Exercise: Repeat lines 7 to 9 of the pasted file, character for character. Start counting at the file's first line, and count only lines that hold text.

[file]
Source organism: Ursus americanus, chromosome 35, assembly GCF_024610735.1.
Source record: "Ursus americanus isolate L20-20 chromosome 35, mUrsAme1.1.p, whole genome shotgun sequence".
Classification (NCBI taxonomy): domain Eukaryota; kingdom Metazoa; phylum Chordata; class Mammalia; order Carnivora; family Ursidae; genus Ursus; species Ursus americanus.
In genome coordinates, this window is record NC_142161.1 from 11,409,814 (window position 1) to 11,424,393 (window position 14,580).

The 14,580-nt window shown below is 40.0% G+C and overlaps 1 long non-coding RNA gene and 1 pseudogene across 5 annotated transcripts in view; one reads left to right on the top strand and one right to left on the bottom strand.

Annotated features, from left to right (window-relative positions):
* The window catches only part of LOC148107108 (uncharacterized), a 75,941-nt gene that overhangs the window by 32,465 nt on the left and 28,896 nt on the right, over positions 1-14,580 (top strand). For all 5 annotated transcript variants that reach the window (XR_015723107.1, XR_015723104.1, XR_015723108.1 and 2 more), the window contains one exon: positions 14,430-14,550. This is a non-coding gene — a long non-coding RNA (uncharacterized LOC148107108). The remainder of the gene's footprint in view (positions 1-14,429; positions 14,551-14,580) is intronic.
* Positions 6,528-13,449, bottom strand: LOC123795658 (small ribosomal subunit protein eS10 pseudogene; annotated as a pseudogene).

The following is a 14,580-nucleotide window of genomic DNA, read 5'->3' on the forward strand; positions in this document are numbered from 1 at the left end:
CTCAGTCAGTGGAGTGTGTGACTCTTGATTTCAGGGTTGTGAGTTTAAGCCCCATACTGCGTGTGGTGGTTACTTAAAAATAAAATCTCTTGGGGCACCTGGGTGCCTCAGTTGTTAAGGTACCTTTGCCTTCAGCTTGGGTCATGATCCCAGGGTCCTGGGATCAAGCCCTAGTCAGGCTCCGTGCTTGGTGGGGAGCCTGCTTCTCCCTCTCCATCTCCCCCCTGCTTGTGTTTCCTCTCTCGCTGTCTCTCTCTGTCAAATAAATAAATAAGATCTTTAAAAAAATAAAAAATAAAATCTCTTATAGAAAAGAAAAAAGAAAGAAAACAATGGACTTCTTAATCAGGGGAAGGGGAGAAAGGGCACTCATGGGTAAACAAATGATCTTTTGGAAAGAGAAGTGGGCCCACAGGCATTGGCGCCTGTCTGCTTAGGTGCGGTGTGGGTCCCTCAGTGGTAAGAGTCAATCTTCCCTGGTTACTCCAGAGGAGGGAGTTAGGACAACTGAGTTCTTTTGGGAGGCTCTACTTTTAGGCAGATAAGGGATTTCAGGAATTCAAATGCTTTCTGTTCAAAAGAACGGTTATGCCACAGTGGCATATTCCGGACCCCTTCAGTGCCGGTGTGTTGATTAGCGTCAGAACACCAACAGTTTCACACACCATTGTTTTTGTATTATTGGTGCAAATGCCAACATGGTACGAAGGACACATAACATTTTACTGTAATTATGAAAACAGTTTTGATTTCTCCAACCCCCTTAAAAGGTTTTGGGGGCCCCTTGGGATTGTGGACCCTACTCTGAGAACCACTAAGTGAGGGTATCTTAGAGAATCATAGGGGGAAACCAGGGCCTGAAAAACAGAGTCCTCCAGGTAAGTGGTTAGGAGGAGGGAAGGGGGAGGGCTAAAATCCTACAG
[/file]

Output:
* The window catches only part of LOC148107108 (uncharacterized), a 75,941-nt gene that overhangs the window by 32,465 nt on the left and 28,896 nt on the right, over positions 1-14,580 (top strand). For all 5 annotated transcript variants that reach the window (XR_015723107.1, XR_015723104.1, XR_015723108.1 and 2 more), the window contains one exon: positions 14,430-14,550. This is a non-coding gene — a long non-coding RNA (uncharacterized LOC148107108). The remainder of the gene's footprint in view (positions 1-14,429; positions 14,551-14,580) is intronic.
* Positions 6,528-13,449, bottom strand: LOC123795658 (small ribosomal subunit protein eS10 pseudogene; annotated as a pseudogene).

The following is a 14,580-nucleotide window of genomic DNA, read 5'->3' on the forward strand; positions in this document are numbered from 1 at the left end: